From the Hills: Inside of the Cave

By Sylvia Peterson
Posted 4/21/22

Jesus’ biggest miracle was God’s response to humanity’s greatest injustice — and no one even saw it happen. 

In his bestseller, “The Case for Christ,” Lee …

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From the Hills: Inside of the Cave

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Jesus’ biggest miracle was God’s response to humanity’s greatest injustice — and no one even saw it happen. 

In his bestseller, “The Case for Christ,” Lee Strobel published the findings of his personal search to disprove Jesus as the Son of God. There were many unconvincing answers until Strobel met with Dr. Alexander Metherell, an expert on Roman crucifixion at the University of California. 

They talked about what Jesus endured after the trial that convicted him for being Christ the King, the Messianic Son of God. 

“Tell me,” Strobel asked. “What was the flogging like?”

“Roman floggings were known to be terribly brutal. They usually consisted of 39 lashes. The soldier would use a whip of braided leather thongs with metal balls woven into them. When the whip would strike the flesh, these balls caused deep bruises or contusions, which would break open with further blows. And the whip had pieces of sharp bone as well, which would cut the flesh severely.

“A third-century historian, Eusebius, described a flogging by saying that the sufferer’s veins were laid bare, and the very muscles, sinews, and bowels of the victim were open to exposure.

“Then Jesus was forced to carry his own cross uphill to Calvary. His body was in critical condition even before the nails were driven through his hands and feet.” 

Strobel asked: “What happened when he arrived at the site of the Crucifixion?” 

Metherell continued, “The Romans used spikes that were five to seven inches long and tapered to a sharp point. They were driven into the wrists. This was a solid position that would hold his arms firmly to the cross. The nail would go through the place where the median nerve runs. The pain was absolutely unbearable.

“Then nails were driven through Jesus’ feet, again crushing the nerves to cause the maximum amount of pain. When the cross was raised, both shoulders would have instantly dislocated. … Once a person is hanging in the vertical position,” Metherell explained, “crucifixion is essentially an agonizingly slow death by asphyxiation.”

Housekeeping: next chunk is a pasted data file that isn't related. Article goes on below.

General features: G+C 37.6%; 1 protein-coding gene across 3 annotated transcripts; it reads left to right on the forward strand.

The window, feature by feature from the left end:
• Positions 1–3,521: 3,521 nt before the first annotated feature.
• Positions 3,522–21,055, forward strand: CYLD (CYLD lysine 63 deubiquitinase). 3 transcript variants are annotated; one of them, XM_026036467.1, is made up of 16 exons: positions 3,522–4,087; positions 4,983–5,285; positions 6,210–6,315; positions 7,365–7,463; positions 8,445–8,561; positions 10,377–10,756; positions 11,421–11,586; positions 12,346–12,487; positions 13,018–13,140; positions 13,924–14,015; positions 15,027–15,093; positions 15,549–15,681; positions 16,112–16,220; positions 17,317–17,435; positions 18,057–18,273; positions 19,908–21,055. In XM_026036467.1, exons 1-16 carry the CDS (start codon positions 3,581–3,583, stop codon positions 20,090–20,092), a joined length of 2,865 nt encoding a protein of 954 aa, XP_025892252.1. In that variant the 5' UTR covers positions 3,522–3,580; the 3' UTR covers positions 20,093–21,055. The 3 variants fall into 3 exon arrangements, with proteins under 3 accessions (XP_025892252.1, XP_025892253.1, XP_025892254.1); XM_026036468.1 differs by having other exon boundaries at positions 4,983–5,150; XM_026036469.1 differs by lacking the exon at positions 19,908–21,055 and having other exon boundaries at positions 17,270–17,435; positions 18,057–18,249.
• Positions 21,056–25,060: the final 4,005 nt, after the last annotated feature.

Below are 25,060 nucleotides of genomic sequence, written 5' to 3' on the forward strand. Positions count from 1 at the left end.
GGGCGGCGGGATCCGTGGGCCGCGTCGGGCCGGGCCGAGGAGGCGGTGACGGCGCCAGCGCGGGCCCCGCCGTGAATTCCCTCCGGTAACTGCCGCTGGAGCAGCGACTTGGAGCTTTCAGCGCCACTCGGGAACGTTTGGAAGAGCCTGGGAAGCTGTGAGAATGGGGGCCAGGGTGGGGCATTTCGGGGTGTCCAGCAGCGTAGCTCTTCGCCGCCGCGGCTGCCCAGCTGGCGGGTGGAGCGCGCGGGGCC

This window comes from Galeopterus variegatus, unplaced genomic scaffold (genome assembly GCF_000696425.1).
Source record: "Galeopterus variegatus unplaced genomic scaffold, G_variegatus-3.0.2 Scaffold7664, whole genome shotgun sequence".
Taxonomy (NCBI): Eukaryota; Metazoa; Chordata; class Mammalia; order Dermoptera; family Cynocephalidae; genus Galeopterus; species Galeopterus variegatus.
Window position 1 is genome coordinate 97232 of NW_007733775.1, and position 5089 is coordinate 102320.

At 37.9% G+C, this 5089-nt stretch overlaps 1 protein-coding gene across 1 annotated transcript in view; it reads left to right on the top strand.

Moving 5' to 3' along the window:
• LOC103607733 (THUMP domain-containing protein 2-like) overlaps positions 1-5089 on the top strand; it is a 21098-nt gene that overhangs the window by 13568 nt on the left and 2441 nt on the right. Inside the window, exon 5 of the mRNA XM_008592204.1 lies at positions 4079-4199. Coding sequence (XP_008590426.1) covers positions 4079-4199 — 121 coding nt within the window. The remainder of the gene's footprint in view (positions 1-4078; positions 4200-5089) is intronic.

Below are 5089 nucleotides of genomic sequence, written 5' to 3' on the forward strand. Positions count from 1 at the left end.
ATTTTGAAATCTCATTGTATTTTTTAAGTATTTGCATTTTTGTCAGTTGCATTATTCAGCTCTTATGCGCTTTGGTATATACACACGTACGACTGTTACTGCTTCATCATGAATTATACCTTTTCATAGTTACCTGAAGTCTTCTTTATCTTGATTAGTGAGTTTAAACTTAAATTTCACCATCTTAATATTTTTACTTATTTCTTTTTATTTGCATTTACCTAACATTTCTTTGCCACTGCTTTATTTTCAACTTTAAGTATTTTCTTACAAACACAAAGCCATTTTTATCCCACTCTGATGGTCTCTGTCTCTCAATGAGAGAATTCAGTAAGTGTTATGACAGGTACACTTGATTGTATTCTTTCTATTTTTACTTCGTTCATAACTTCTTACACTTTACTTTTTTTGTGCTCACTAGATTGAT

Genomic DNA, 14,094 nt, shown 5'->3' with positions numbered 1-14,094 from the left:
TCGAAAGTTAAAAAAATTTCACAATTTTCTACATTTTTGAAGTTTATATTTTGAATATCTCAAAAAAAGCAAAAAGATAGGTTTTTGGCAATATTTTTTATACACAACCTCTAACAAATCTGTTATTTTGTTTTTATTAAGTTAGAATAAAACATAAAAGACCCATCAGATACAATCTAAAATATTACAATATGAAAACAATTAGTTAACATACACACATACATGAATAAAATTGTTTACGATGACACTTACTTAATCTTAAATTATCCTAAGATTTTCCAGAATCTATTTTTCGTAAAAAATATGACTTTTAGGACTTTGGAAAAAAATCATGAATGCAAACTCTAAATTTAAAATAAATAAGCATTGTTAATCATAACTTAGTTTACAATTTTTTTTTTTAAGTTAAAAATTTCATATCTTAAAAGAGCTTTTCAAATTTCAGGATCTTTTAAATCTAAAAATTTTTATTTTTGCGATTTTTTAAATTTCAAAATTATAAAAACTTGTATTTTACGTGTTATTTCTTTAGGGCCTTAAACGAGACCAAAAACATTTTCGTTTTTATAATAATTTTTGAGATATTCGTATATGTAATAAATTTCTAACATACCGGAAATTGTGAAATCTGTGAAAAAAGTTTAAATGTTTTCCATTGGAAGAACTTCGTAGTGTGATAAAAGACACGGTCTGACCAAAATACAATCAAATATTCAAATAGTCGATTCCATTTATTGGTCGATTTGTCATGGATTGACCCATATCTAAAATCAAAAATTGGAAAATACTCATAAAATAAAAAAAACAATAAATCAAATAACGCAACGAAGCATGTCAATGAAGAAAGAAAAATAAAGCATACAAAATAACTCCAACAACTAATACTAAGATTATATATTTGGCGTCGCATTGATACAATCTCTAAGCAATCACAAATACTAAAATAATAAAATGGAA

Scripture reports that a Roman soldier pierced Jesus’ side with a spear. Strobel asked, “What would Jesus’ condition have been (at that time)?”

“There is absolutely no doubt that Jesus was already dead.” 



Strobel had another question for the archeological scientist. “These people (the Romans) were very primitive in terms of their understanding of medicine and anatomy and so forth — how do we know they weren’t just mistaken when they declared Jesus was no longer living?”

Metherell was decisive. “I’ll grant you that these soldiers didn’t go to medical school. But remember, they were experts in killing people — that was their job, and they did it very well. Besides, if a prisoner somehow escaped, the responsible soldiers would be put to death, so they had a huge incentive to assure that every victim was dead when he was removed from the cross.” 

Strobel had just one final question: “Is there any possible way — any possible way — that Jesus could have survived this?”

Metherell shook his head and pointed his finger for emphasis. “Absolutely not.” (Pages 261-269)

Scripture tells us that Jesus’ mutilated body was extracted from the cross, wrapped in linens, and placed in a cave belonging to Joseph of Arimathea. 

That’s where it happened. 

Inside the silent darkness of his burial chamber, Jesus’ lungs took a breath of air. Then another. And then another.  The breath of God brought the Son of God and the Son of Man together one last time. Life returned to his lifeless body.

No one was there to see it, but mankind’s eternal destiny changed forever.  

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Sylvia Peterson is former co-pastor for Bald Hill Community Church and the author of “The Red Door: Where Hurt and Holiness Collide,” which can be purchased at Amazon or Barnes & Noble. She and her husband are chaplains for the Bald Hills Fire Department. You can email her at sylviap7@comcast.net.

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